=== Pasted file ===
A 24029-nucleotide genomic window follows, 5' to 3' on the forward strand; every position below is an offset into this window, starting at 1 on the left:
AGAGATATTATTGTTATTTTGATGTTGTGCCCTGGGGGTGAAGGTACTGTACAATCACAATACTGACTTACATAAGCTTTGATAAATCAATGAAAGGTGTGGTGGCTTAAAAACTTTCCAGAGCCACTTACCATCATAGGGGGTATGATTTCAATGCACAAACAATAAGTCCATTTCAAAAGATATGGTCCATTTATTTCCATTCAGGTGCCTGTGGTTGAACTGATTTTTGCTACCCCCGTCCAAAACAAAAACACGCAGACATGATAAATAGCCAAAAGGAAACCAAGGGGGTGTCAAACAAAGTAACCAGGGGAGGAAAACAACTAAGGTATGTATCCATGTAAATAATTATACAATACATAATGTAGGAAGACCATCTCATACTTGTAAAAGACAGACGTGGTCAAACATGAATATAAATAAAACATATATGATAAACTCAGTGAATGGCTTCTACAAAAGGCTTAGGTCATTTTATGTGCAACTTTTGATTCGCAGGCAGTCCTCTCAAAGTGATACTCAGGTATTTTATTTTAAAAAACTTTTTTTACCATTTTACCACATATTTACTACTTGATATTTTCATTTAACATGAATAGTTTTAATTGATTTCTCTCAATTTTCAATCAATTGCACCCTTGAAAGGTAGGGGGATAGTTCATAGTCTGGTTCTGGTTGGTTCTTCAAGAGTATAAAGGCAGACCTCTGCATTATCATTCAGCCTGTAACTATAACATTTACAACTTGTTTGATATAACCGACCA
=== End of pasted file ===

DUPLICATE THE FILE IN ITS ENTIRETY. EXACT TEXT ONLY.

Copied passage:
A 24029-nucleotide genomic window follows, 5' to 3' on the forward strand; every position below is an offset into this window, starting at 1 on the left:
AGAGATATTATTGTTATTTTGATGTTGTGCCCTGGGGGTGAAGGTACTGTACAATCACAATACTGACTTACATAAGCTTTGATAAATCAATGAAAGGTGTGGTGGCTTAAAAACTTTCCAGAGCCACTTACCATCATAGGGGGTATGATTTCAATGCACAAACAATAAGTCCATTTCAAAAGATATGGTCCATTTATTTCCATTCAGGTGCCTGTGGTTGAACTGATTTTTGCTACCCCCGTCCAAAACAAAAACACGCAGACATGATAAATAGCCAAAAGGAAACCAAGGGGGTGTCAAACAAAGTAACCAGGGGAGGAAAACAACTAAGGTATGTATCCATGTAAATAATTATACAATACATAATGTAGGAAGACCATCTCATACTTGTAAAAGACAGACGTGGTCAAACATGAATATAAATAAAACATATATGATAAACTCAGTGAATGGCTTCTACAAAAGGCTTAGGTCATTTTATGTGCAACTTTTGATTCGCAGGCAGTCCTCTCAAAGTGATACTCAGGTATTTTATTTTAAAAAACTTTTTTTACCATTTTACCACATATTTACTACTTGATATTTTCATTTAACATGAATAGTTTTAATTGATTTCTCTCAATTTTCAATCAATTGCACCCTTGAAAGGTAGGGGGATAGTTCATAGTCTGGTTCTGGTTGGTTCTTCAAGAGTATAAAGGCAGACCTCTGCATTATCATTCAGCCTGTAACTATAACATTTACAACTTGTTTGATATAACCGACCA